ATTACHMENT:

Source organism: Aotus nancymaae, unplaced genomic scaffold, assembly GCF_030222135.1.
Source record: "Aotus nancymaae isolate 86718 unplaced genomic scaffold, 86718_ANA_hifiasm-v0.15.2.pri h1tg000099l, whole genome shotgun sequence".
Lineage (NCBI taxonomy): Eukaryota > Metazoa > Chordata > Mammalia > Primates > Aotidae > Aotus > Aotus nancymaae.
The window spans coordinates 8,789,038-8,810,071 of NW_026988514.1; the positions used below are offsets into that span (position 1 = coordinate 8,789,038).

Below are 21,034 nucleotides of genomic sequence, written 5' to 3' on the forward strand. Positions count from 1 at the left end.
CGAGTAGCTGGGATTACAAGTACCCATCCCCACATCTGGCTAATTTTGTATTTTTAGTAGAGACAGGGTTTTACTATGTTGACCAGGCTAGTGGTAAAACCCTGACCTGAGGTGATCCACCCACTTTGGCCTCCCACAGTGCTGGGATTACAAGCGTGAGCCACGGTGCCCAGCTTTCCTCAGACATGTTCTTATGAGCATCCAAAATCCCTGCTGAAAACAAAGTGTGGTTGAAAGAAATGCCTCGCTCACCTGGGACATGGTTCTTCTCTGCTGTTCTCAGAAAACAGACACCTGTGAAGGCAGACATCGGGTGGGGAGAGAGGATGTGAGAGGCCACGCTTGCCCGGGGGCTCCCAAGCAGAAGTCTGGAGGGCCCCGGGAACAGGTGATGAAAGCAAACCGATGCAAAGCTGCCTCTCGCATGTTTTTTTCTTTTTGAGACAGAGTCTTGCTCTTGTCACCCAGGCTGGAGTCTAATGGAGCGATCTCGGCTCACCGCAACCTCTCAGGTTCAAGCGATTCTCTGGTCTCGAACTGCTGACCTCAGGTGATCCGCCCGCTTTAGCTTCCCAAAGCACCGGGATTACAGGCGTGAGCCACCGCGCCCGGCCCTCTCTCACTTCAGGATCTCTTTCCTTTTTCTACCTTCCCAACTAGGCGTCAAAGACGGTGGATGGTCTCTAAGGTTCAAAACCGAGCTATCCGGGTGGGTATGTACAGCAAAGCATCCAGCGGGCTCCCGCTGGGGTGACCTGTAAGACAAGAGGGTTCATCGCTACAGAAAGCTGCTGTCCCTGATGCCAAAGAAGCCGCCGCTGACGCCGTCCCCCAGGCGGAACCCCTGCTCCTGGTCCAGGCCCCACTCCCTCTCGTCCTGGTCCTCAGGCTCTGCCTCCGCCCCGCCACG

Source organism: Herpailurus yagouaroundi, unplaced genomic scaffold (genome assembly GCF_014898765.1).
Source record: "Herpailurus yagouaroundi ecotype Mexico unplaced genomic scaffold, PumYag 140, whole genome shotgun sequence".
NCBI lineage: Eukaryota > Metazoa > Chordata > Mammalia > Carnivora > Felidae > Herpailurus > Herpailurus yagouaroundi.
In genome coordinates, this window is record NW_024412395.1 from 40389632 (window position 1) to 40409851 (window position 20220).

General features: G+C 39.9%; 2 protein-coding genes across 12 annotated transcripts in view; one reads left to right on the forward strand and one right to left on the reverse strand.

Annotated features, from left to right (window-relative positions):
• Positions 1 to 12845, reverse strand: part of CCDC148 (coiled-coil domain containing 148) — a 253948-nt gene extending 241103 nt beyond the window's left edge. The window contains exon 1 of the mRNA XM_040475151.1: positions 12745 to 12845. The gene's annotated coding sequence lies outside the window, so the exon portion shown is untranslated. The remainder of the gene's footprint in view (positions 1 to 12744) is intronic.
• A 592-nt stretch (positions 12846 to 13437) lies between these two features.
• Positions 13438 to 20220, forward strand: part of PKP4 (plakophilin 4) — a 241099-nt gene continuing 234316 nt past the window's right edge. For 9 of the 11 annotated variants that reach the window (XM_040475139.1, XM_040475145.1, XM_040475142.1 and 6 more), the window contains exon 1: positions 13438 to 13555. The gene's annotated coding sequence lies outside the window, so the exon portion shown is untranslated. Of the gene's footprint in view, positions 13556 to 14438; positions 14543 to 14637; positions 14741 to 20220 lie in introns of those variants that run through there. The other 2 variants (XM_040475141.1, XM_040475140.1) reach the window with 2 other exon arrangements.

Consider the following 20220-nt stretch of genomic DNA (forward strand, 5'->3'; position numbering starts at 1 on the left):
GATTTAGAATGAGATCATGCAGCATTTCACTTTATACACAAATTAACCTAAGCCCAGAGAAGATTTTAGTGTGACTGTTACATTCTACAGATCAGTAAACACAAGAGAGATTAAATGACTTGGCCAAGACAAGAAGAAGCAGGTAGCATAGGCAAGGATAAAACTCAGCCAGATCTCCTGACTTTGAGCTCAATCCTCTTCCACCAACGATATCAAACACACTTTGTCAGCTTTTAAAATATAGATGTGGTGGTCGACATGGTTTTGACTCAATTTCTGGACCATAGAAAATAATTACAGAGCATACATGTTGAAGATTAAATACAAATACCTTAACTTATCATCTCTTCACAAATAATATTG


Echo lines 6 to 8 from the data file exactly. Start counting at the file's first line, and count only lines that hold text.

CGAGTAGCTGGGATTACAAGTACCCATCCCCACATCTGGCTAATTTTGTATTTTTAGTAGAGACAGGGTTTTACTATGTTGACCAGGCTAGTGGTAAAACCCTGACCTGAGGTGATCCACCCACTTTGGCCTCCCACAGTGCTGGGATTACAAGCGTGAGCCACGGTGCCCAGCTTTCCTCAGACATGTTCTTATGAGCATCCAAAATCCCTGCTGAAAACAAAGTGTGGTTGAAAGAAATGCCTCGCTCACCTGGGACATGGTTCTTCTCTGCTGTTCTCAGAAAACAGACACCTGTGAAGGCAGACATCGGGTGGGGAGAGAGGATGTGAGAGGCCACGCTTGCCCGGGGGCTCCCAAGCAGAAGTCTGGAGGGCCCCGGGAACAGGTGATGAAAGCAAACCGATGCAAAGCTGCCTCTCGCATGTTTTTTTCTTTTTGAGACAGAGTCTTGCTCTTGTCACCCAGGCTGGAGTCTAATGGAGCGATCTCGGCTCACCGCAACCTCTCAGGTTCAAGCGATTCTCTGGTCTCGAACTGCTGACCTCAGGTGATCCGCCCGCTTTAGCTTCCCAAAGCACCGGGATTACAGGCGTGAGCCACCGCGCCCGGCCCTCTCTCACTTCAGGATCTCTTTCCTTTTTCTACCTTCCCAACTAGGCGTCAAAGACGGTGGATGGTCTCTAAGGTTCAAAACCGAGCTATCCGGGTGGGTATGTACAGCAAAGCATCCAGCGGGCTCCCGCTGGGGTGACCTGTAAGACAAGAGGGTTCATCGCTACAGAAAGCTGCTGTCCCTGATGCCAAAGAAGCCGCCGCTGACGCCGTCCCCCAGGCGGAACCCCTGCTCCTGGTCCAGGCCCCACTCCCTCTCGTCCTGGTCCTCAGGCTCTGCCTCCGCCCCGCCACG

Source organism: Herpailurus yagouaroundi, unplaced genomic scaffold (genome assembly GCF_014898765.1).
Source record: "Herpailurus yagouaroundi ecotype Mexico unplaced genomic scaffold, PumYag 140, whole genome shotgun sequence".